The Cole Memo
In 2013, US Attorney James Cole issued a memorandum that instructed federal law enforcement and prosecutors to adopt a more “hands-off” approach to enforcement of marijuana laws in states that had legalized medical or recreational use. This shift in policy has allowed the cannabis industry to flourish in 30 states medicinally and 8 states recreationally. But, does the recent announcement from Attorney General Jeff Sessions mean an end to the Cole Memo era?
Jeff Sessions Memorandum
On January 4, 2018 the US Justice Department released a memorandum entitled “Marijuana Enforcement” and signed/initialed by Attorney General Jefferson Sessions. This memo essentially reverses the guidance given in previous memos authored by David Ogden and James Cole. Federal prosecutors are instructed to follow previously established procedures when considering prosecution of federal marijuana laws.
Reaction to the memo issued by Mr. Sessions has not been well received by politicians at both the state and federal level. Governers in states with some form of legalized cannabis have universally criticized the memo as adding further confusion to the issue of state-level cannabis regulation.
The governor of Colorado, John Hickenlooper, publicity stated:
…the Cole memo go it right and was foundational in guiding states efforts to regulate the production and distribution of marijuana. Colorado has created a comprehensive regulatory system committed to supporting the will of our voters… Today’s decision does not alter the strength of our resolve in those areas, nor does it change my constitutional responsibilities.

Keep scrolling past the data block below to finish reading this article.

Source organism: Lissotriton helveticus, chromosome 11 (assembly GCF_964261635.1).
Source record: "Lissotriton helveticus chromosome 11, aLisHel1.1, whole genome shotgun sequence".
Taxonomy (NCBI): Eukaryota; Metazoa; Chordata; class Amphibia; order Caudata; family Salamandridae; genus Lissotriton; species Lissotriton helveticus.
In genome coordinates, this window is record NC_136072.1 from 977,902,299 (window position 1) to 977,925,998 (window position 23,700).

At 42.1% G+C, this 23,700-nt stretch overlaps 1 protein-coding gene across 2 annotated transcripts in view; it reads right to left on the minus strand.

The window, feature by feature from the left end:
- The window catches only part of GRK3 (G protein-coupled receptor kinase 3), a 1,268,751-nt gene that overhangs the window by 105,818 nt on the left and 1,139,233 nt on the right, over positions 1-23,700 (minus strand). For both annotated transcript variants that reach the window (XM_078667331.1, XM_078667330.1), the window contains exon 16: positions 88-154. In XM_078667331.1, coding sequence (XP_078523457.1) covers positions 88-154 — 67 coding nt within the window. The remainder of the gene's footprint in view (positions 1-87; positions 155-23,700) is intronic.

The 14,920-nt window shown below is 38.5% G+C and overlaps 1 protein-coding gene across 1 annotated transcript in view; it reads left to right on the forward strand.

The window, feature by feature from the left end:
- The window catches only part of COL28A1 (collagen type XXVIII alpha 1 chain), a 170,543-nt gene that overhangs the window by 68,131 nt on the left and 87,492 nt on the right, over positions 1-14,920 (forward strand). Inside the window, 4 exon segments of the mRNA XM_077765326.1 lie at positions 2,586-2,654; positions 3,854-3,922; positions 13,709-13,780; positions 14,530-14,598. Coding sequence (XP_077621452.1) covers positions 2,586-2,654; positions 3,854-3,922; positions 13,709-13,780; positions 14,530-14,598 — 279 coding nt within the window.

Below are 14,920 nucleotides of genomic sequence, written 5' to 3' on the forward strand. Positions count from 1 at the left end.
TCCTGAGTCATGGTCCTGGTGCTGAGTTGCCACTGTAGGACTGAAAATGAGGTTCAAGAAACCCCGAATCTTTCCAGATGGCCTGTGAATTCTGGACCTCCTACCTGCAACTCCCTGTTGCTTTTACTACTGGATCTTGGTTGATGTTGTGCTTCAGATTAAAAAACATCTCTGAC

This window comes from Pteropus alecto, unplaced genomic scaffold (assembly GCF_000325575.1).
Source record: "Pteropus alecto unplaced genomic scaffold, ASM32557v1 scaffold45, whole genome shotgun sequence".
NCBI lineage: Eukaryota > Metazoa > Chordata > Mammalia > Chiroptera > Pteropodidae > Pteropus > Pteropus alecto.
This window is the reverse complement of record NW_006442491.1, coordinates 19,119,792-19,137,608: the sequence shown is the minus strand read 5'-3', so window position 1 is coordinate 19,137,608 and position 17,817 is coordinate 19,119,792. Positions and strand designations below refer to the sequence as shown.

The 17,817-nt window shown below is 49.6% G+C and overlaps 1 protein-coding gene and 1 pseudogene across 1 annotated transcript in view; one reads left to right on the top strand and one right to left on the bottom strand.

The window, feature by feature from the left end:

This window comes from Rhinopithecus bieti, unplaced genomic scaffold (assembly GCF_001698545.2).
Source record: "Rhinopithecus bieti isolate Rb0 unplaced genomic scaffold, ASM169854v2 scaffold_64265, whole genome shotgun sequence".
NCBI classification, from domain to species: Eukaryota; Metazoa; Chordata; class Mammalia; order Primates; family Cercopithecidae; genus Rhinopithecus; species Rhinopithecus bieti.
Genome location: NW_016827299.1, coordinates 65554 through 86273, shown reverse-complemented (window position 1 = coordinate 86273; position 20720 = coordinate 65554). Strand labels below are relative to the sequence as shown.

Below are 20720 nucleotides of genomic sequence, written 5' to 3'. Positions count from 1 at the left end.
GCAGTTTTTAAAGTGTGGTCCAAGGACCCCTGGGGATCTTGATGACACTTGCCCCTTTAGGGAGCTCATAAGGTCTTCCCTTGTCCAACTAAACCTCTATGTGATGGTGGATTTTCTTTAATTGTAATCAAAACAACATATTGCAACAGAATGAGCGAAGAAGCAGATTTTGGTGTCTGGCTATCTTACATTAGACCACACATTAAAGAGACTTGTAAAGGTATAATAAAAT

Senator Catherine Cortez Masto, D-Nev, made the following statement:
Attorney General Sessions says he is a headstrong advocate for states’ rights. However, his decision giving free rein to federal prosecutors to target the cannabis industry in states where voters and legislatures have chosen to legalize and regulate the use of marijuana exposes his hypocrisy. In states like Nevada, voters have spoken loud and clear that marijuana must be regulated and taxed, and that the state should be able to enforce its marijuana laws without federal interference.
The opposition to this apparent change in federal policy has been both swift and surprisingly bipartisan. Republican Senator Cory Gardner, R-Colorado, and Rep. Dana Rohrabacher, R-California, have both scolded the attorney general for trampling states rights and for a “profound misreading of the Constitution” (Rohrabacher).
The Future of Legal Cannabis
What does the future hold? At this point, no one can say for certain if federal prosecutors will revert to marijuana policies from the 1980’s, pre-Cole Memo. With the legal cannabis industry growing quickly in nearly 2/3 of US States, it will be an uphill battle for the Trump and Sessions administrations to stop the trend, especially given the strong winds of change blowing in favor of expanding medical and recreational cannabis.